Actually it is much the same. Cross country skiers, trappers, hunters, snowmachiners, runners and ATV users; different user groups all looking to use a limited resources for recreation. The city of Valdez is 256 square miles and encompases many public use areas that belong to the pipeline and the State.

    I know very well the area that you are talking about as I hunted it all this fall and the fall of 05 for the DM788 moose permit. I know the trappers trails over on the south east boundary and even saw the two guys that trapped it this fall. I know all the moose trails that come from Chena Lakes State Park and within the archery hunting area. The ATV trail that the kids use on the north side to run around the State Park at night. Dan in AK, has taken me all over the park in O5 as he worked for the park. So I have walked the entire archery hunting area within the park and much outside of it on many a weekend. Even run the dike access to look for moose all the way to the small arms range.

    Some of the trails in there were made by trappers. The one I saw the two trappers on I am sure was. There was another trail near the old homestead foundation in the park too, made before the project. I also know that the project was build in the wrong place as typical for the Army Corp of Engineers.

    I also lived in Fairbanks for the summers of 00 and 01 in my truck. When I travel up to the haul road I stay with friends off of Old Badger.

    But you probably would not of known any of that. Just letting you know that I am familiar with the area.

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    Hello Dave - I am glad you have enjoyed time in my local playground and I am glad we share the areas bounty. I know I enjoy playing in your back yard several times each summer as I frequent the sound. My point was (if you look at the original map of where the traps were) it is not a trappers trail, It is a road that we drive our trucks on in the summer and other uses in the winter. As I stated earlier just moving 100 yards off the road would have greatly reduced chances of this encounter and not given fuel to the anti trappers. I just don't think it was an appropriate place to trap.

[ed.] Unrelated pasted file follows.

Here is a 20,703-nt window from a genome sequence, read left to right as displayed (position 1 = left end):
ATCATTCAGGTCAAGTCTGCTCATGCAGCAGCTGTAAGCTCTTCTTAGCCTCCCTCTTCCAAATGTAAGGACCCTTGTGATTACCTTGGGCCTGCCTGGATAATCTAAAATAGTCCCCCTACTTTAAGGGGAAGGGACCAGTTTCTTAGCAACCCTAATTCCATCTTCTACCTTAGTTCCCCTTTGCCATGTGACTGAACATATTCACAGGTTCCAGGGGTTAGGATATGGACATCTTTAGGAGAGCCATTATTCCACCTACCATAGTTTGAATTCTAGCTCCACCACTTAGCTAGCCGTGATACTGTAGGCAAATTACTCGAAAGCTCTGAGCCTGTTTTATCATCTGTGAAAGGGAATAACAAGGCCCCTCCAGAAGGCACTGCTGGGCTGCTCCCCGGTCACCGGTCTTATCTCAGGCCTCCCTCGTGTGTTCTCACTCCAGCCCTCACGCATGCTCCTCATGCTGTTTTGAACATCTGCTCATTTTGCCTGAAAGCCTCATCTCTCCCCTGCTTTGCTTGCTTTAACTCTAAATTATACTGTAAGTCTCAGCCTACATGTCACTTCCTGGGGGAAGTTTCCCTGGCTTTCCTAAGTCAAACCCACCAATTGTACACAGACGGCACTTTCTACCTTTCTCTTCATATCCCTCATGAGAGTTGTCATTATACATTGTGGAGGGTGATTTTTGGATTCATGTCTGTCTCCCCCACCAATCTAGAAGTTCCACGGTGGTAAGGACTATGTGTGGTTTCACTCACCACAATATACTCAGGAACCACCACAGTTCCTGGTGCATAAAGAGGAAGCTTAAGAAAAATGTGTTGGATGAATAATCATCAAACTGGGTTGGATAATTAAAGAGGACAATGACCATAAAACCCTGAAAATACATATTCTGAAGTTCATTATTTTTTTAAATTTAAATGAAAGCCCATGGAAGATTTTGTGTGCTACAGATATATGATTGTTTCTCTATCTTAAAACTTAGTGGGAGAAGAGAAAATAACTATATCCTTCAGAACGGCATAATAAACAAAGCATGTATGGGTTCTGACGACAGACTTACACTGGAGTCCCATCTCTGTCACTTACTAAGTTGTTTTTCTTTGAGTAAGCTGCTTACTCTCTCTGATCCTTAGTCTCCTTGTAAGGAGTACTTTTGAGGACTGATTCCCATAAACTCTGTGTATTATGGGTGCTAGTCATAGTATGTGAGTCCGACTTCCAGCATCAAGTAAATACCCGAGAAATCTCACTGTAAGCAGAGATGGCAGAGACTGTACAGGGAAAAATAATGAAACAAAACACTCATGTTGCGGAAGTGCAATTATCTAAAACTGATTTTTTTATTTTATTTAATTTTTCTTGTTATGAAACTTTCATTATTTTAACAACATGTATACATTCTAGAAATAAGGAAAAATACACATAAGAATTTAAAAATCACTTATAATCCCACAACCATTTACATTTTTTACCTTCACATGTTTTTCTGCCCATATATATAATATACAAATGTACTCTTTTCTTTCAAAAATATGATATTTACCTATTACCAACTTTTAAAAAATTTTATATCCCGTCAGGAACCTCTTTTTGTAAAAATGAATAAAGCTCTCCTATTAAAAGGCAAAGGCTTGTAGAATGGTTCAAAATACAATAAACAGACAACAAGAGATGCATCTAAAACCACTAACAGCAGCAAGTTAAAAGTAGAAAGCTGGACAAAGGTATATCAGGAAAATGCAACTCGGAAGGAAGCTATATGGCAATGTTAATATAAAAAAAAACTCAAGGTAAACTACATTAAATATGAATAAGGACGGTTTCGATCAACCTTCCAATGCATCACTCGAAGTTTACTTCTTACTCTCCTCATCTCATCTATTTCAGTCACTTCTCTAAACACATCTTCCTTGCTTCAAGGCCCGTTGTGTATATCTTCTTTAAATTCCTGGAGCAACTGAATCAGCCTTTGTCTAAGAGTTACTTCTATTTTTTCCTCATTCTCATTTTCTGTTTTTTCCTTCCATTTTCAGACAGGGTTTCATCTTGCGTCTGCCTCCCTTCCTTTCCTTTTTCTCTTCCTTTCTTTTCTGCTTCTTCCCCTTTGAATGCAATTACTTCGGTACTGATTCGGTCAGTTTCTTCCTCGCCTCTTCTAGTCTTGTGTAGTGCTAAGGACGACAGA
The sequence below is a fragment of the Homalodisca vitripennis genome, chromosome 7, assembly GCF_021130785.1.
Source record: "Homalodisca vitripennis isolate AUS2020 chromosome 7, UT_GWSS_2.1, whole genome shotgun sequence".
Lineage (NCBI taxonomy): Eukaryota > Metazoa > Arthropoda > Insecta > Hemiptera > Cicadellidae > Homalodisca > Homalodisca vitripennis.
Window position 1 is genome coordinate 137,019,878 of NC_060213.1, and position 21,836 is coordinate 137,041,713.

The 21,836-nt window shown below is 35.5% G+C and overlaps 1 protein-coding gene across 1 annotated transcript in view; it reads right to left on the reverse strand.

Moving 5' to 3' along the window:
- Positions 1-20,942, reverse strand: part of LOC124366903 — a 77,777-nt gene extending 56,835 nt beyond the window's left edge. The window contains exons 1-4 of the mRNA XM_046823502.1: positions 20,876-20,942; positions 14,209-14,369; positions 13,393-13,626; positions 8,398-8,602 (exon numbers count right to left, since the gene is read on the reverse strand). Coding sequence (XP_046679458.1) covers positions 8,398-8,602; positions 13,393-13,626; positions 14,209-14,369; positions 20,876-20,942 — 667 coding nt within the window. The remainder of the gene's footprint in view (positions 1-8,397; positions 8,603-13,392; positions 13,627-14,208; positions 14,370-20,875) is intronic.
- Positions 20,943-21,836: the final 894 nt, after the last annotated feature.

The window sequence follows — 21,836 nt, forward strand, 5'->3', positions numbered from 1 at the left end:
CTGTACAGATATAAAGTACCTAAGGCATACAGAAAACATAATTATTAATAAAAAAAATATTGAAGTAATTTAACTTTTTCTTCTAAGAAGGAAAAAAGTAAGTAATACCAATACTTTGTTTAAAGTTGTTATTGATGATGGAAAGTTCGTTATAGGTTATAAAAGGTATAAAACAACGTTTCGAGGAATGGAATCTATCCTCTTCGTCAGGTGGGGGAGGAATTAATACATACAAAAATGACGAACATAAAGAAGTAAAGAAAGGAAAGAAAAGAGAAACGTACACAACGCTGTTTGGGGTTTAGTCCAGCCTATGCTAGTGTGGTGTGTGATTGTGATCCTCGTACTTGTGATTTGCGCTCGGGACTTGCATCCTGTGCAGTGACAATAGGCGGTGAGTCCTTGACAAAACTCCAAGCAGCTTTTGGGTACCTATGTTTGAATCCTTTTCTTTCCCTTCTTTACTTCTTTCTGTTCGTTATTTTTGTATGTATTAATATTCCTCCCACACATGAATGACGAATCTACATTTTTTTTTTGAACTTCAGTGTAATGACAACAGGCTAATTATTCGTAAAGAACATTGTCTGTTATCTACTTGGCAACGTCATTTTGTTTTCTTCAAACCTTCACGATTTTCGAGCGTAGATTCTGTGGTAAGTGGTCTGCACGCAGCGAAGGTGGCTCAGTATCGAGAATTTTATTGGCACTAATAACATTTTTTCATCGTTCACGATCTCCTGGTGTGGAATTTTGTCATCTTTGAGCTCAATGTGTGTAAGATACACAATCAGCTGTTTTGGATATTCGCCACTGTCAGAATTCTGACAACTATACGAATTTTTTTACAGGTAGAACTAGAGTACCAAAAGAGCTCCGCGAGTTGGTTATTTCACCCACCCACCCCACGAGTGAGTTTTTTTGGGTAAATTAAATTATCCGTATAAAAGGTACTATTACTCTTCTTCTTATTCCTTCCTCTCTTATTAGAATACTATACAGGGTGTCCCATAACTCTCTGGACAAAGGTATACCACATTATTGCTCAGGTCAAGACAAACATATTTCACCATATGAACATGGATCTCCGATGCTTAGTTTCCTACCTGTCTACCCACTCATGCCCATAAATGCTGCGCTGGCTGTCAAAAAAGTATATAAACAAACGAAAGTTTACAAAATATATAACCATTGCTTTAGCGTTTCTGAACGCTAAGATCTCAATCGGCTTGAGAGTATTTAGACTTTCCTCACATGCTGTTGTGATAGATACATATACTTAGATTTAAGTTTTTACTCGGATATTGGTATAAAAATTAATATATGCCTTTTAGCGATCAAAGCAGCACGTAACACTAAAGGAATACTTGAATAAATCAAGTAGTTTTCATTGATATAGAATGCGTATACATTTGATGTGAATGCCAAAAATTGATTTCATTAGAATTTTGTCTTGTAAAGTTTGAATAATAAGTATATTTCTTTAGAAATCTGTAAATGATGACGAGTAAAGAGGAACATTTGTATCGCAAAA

I have lived in the area for a lot longer than I like to admit and I used to do lots of things (including trapping) all over area that are no longer appropriate for those activities. They are still legal just not the best idea with the expanding population. Just my opinion and we all have them.

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    Moderator Daveinthebush's Avatar
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    Default Part of the problem.

    Quote Originally Posted by rambling raven View Post
    I have lived in the area for a lot longer than I like to admit and I used to do lots of things (including trapping) all over area that are no longer appropriate for those activities. They are still legal just not the best idea with the expanding population.